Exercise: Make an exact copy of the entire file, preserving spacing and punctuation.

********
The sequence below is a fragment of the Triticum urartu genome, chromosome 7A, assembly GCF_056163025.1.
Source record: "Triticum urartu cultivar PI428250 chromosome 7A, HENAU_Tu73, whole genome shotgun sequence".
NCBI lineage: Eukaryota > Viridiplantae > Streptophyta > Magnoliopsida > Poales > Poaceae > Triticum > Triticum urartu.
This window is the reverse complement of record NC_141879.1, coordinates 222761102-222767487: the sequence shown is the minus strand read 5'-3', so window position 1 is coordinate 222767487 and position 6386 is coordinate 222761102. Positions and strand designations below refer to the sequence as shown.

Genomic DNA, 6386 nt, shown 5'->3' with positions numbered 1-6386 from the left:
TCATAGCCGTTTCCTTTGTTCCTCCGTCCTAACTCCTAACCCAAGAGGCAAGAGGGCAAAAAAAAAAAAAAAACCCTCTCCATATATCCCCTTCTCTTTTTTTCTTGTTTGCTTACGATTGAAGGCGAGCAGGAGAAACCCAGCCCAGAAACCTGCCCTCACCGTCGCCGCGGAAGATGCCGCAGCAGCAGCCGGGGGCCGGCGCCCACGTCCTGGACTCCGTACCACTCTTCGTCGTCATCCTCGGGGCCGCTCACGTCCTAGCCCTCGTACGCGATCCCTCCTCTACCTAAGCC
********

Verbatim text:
The sequence below is a fragment of the Triticum urartu genome, chromosome 7A, assembly GCF_056163025.1.
Source record: "Triticum urartu cultivar PI428250 chromosome 7A, HENAU_Tu73, whole genome shotgun sequence".
NCBI lineage: Eukaryota > Viridiplantae > Streptophyta > Magnoliopsida > Poales > Poaceae > Triticum > Triticum urartu.
This window is the reverse complement of record NC_141879.1, coordinates 222761102-222767487: the sequence shown is the minus strand read 5'-3', so window position 1 is coordinate 222767487 and position 6386 is coordinate 222761102. Positions and strand designations below refer to the sequence as shown.

Genomic DNA, 6386 nt, shown 5'->3' with positions numbered 1-6386 from the left:
TCATAGCCGTTTCCTTTGTTCCTCCGTCCTAACTCCTAACCCAAGAGGCAAGAGGGCAAAAAAAAAAAAAAAACCCTCTCCATATATCCCCTTCTCTTTTTTTCTTGTTTGCTTACGATTGAAGGCGAGCAGGAGAAACCCAGCCCAGAAACCTGCCCTCACCGTCGCCGCGGAAGATGCCGCAGCAGCAGCCGGGGGCCGGCGCCCACGTCCTGGACTCCGTACCACTCTTCGTCGTCATCCTCGGGGCCGCTCACGTCCTAGCCCTCGTACGCGATCCCTCCTCTACCTAAGCC